Catholic Church Refuses to Sell Former Den of Pedophile Vice to Same-Sex Couple… For Fear of ‘Gay Weddings’

In 2012, a married couple from Massachusetts, Alain Beret and James Fairbanks, came across a for-sale 44-room mansion in Northbridge that they decided they wanted to buy and turn into a hotel. The seller was the Roman Catholic Diocese of Worcester.

The negotiations seemed to go well until the padres began to imagine what Fairbanks and Beret might do with the place. Would they perhaps (shudder) have gay weddings there? The very thought was too much, so the diocese instructed its real-estate broker to politely tell Fairbanks and Beret to buzz off.

The reason behind the refusal might have never come to light if not for a dumb mistake by the broker. When she emailed the prospective buyers, she inadvertently sent along the message from Monsignor Thomas Sullivan to her. It read:

LiSandra,

I just [w]ent down the hall and discussed it with the bishop. Because of the potentiality of gay marriages there, something you shared with us yesterday, we aren’t interested in going forward with these buyers. I think they’re shaky anyway. So just tell them that we will not accept their revised plan and the Diocese is making new plans for the property. You find the language.

Msgr Tom

Under the federal Fair Housing Act, what the diocese did is most likely illegal, and so the parties ended up in court. There, the church found a formidable foe in Massachusetts Attorney General Martha Coakley, who filed a court brief in support of the spurned buyers.

Monsignor Sullivan is on record as saying that

“We wouldn’t sell our churches and our properties to any of a number of things that would reflect badly on the church. These buildings are sacred to the memory of Catholics.”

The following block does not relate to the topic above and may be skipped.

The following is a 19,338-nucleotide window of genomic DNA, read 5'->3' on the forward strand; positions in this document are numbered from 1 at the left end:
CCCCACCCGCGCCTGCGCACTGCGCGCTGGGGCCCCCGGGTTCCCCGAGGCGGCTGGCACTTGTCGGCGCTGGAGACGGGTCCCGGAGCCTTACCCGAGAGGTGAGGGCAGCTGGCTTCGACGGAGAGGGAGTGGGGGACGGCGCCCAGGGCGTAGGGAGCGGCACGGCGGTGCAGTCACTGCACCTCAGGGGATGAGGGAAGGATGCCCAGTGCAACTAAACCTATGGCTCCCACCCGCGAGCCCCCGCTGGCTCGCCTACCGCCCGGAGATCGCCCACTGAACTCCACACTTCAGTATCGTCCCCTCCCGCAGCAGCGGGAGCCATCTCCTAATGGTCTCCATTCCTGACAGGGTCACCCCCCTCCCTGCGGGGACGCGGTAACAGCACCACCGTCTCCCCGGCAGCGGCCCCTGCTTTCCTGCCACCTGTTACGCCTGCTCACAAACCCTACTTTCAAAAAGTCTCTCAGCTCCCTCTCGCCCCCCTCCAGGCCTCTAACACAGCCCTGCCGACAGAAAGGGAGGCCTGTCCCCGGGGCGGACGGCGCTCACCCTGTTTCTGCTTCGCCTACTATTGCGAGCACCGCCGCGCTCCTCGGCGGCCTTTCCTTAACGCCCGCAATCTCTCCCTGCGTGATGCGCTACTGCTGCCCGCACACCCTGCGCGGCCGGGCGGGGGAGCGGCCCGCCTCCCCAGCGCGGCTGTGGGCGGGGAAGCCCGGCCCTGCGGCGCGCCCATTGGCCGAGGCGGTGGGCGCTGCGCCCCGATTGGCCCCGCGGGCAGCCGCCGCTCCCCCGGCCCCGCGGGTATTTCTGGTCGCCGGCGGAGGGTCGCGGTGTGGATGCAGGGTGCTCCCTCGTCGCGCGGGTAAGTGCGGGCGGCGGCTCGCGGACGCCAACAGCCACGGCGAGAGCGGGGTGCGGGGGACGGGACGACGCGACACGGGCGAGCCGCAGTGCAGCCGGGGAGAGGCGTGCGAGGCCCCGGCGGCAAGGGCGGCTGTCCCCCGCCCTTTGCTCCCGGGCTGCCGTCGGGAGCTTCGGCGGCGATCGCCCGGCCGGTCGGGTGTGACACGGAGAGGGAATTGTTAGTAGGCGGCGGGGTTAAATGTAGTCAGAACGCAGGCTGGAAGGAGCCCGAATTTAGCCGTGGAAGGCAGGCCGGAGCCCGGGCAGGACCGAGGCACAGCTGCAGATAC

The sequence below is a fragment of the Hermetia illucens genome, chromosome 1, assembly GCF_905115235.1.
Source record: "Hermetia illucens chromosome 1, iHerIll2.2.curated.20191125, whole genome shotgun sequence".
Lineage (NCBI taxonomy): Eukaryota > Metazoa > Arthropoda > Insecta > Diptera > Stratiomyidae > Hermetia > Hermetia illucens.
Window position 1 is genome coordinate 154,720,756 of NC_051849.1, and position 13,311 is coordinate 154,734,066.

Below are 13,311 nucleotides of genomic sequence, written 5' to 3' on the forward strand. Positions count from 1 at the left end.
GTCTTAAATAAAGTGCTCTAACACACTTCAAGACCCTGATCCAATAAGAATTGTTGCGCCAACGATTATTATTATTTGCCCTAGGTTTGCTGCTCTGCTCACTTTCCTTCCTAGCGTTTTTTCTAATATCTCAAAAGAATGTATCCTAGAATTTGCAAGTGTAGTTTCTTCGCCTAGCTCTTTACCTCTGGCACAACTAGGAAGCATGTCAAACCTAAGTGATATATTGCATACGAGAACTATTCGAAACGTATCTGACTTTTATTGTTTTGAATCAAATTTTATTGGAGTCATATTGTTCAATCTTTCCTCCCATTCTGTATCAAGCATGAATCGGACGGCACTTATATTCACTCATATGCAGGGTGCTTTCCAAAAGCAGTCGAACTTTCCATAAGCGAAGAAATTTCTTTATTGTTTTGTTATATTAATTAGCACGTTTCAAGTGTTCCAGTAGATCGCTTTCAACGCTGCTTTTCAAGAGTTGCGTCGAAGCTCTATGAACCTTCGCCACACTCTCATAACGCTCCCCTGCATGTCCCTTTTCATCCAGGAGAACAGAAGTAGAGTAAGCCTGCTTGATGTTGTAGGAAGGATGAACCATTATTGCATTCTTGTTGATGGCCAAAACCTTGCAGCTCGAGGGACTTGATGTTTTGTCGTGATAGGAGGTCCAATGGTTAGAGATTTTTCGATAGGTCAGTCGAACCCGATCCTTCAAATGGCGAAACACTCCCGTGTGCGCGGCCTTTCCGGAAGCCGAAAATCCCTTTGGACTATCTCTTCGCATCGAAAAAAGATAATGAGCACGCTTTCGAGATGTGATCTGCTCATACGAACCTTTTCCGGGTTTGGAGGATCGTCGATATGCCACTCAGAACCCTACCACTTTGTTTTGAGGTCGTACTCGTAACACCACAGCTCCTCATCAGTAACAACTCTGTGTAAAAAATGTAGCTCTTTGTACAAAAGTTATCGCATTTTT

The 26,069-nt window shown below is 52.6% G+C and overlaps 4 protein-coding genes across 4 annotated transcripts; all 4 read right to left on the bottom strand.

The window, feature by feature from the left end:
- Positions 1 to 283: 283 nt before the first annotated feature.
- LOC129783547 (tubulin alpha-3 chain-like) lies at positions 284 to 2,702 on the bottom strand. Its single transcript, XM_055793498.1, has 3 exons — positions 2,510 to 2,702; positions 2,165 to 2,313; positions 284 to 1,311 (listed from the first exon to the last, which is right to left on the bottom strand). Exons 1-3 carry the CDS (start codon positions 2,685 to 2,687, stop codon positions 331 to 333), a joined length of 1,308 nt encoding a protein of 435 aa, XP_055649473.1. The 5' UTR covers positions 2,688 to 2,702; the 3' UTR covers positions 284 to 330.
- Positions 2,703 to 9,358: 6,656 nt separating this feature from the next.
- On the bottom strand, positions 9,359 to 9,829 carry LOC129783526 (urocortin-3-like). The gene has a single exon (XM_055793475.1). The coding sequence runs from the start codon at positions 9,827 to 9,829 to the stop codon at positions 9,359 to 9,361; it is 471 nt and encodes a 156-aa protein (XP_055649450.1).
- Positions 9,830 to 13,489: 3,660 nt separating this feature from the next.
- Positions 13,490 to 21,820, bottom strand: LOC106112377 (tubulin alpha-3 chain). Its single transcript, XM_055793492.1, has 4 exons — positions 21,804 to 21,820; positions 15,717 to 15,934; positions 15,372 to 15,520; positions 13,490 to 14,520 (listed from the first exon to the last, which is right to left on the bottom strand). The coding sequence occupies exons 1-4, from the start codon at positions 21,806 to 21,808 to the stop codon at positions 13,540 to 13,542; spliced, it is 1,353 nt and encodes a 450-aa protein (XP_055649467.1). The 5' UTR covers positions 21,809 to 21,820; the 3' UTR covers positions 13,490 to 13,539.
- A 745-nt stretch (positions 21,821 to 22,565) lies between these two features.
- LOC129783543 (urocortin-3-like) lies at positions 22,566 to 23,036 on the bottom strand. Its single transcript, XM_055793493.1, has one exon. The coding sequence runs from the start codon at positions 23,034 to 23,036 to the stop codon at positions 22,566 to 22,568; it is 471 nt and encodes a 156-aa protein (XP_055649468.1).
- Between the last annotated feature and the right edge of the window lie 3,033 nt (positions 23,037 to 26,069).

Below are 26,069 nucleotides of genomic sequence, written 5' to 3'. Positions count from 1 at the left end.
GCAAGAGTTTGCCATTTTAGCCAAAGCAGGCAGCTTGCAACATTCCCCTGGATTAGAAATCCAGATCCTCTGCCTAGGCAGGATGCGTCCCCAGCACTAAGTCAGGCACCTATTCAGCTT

Which sounds almost reasonable. Almost.

Until, of course, you look into the reasons why the mansion, now called Oakhurst, was on the market to begin with:

Under its former name, the House of Affirmation, it has another, darker story, associated with pedophile priests.

There’s a lot of shame attached to that building as a result of the church,” said David Lewcon, the son of a man who was employed in the house. Lewcon was victimized by one of those pedophiles. He reached a six-figure settlement with the church.

The House of Affirmation closed as a result of financial scandal amid reports of a sex ring involving the priest who was running it.

Not such a very “sacred” place after all, then, is it?

Over at the Humanist, Luis Granados has more.

(Photo via BishopAccountability.org)

About Terry Firma

Terry Firma, though born and Journalism-school-educated in Europe, has lived in the U.S. for the past 20-odd years. Stateside, his feature articles have been published in the New York Times, Reason, Rolling Stone, Playboy, and Wired. Terry is the founder and Main Mischief Maker of Moral Compass, a site that pokes fun at the delusional claim by people of faith that a belief in God equips them with superior moral standards.


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